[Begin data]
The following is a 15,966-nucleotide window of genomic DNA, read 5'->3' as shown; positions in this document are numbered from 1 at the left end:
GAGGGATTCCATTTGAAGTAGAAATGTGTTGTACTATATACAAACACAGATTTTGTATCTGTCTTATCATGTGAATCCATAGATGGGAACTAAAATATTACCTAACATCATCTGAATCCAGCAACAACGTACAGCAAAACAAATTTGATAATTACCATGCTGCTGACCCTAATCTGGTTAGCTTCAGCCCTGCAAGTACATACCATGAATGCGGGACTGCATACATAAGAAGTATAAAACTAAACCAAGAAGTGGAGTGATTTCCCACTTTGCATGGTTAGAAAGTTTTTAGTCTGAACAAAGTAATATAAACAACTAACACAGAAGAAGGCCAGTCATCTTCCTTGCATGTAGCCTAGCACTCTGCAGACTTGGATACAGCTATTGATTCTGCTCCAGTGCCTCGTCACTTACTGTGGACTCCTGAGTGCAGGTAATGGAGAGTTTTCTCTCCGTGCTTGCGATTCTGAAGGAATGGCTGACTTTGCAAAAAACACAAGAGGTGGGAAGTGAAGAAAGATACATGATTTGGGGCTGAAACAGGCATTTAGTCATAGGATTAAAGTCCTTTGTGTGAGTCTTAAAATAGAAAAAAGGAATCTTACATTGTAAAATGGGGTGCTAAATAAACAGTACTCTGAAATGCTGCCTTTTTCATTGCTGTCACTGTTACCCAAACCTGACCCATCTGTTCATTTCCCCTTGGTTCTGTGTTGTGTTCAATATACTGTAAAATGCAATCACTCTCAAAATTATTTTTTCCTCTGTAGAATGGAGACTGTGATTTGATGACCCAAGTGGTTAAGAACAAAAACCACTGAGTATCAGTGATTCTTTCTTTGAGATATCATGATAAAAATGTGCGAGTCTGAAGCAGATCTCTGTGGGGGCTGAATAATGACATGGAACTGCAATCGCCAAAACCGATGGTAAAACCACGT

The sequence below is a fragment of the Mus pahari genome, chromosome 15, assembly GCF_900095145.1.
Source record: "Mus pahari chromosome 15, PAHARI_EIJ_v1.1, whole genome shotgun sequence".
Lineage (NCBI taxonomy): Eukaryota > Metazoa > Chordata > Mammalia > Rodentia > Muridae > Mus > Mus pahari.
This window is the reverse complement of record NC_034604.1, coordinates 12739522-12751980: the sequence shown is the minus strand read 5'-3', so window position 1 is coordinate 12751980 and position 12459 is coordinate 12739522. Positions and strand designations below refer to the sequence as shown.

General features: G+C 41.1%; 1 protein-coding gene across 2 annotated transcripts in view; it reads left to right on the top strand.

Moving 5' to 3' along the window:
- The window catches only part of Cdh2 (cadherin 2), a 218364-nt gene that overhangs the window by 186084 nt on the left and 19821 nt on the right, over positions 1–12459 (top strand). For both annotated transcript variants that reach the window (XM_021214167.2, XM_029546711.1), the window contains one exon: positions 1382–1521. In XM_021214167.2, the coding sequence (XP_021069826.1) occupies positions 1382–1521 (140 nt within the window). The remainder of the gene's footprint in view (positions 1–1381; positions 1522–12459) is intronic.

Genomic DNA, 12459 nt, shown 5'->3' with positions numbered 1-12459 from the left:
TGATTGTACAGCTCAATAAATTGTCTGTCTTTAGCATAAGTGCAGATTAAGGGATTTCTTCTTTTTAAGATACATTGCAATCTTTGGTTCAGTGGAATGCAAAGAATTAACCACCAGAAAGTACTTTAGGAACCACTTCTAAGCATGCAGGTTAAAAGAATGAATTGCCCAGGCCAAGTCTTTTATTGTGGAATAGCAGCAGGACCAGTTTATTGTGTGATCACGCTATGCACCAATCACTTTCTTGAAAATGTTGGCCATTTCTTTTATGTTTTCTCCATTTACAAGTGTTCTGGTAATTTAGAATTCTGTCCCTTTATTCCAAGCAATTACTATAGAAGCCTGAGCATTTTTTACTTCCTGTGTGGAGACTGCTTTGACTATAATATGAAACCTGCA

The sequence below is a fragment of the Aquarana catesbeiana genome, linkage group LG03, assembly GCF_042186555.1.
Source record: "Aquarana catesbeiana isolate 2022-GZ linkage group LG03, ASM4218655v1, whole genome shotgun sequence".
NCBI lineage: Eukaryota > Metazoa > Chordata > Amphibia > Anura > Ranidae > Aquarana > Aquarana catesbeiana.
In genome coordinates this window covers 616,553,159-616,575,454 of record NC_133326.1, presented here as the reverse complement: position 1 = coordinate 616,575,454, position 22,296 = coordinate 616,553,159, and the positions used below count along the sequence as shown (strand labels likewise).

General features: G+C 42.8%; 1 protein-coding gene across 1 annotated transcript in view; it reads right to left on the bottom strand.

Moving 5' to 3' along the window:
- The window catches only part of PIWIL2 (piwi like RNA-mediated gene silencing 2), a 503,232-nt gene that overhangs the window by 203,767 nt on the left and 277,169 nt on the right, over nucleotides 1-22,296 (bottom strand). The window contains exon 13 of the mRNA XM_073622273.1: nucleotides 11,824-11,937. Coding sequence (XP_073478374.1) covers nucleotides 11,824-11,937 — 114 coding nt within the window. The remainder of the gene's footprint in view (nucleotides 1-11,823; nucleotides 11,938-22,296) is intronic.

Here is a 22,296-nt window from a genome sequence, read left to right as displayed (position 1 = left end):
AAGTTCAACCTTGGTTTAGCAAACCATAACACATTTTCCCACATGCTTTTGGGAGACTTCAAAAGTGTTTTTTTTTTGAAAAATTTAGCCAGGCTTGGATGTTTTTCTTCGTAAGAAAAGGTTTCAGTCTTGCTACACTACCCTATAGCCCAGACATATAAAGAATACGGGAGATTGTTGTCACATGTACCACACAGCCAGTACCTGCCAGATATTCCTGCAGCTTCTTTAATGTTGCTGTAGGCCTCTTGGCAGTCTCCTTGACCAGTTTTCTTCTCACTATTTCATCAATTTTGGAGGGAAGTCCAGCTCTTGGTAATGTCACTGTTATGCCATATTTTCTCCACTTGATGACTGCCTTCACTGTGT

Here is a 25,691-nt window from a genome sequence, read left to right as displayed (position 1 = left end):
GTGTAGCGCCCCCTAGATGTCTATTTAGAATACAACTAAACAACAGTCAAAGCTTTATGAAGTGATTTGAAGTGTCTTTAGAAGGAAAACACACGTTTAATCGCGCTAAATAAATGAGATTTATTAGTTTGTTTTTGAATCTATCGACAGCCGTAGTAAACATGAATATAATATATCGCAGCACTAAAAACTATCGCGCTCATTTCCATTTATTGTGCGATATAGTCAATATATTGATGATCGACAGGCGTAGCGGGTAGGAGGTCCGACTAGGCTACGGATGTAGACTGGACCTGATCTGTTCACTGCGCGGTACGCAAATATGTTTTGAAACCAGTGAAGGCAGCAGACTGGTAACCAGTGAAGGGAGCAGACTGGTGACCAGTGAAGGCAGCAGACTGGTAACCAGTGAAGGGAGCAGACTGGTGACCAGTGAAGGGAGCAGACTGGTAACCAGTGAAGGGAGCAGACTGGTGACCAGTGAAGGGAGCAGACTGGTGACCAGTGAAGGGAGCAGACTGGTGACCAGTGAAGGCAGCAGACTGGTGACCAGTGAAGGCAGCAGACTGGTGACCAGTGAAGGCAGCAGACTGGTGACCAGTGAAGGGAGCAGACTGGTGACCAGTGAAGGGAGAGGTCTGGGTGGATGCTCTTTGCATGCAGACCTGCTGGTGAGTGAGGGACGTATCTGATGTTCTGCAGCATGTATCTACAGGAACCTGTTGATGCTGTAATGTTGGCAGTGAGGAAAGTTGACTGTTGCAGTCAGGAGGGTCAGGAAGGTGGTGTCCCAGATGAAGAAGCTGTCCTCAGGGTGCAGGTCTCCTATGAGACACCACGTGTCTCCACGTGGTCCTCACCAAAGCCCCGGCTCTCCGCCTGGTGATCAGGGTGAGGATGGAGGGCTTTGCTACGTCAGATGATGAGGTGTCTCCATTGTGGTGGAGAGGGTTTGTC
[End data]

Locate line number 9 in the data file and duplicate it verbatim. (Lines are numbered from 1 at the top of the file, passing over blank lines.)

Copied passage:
- The window catches only part of Cdh2 (cadherin 2), a 218364-nt gene that overhangs the window by 186084 nt on the left and 19821 nt on the right, over positions 1–12459 (top strand). For both annotated transcript variants that reach the window (XM_021214167.2, XM_029546711.1), the window contains one exon: positions 1382–1521. In XM_021214167.2, the coding sequence (XP_021069826.1) occupies positions 1382–1521 (140 nt within the window). The remainder of the gene's footprint in view (positions 1–1381; positions 1522–12459) is intronic.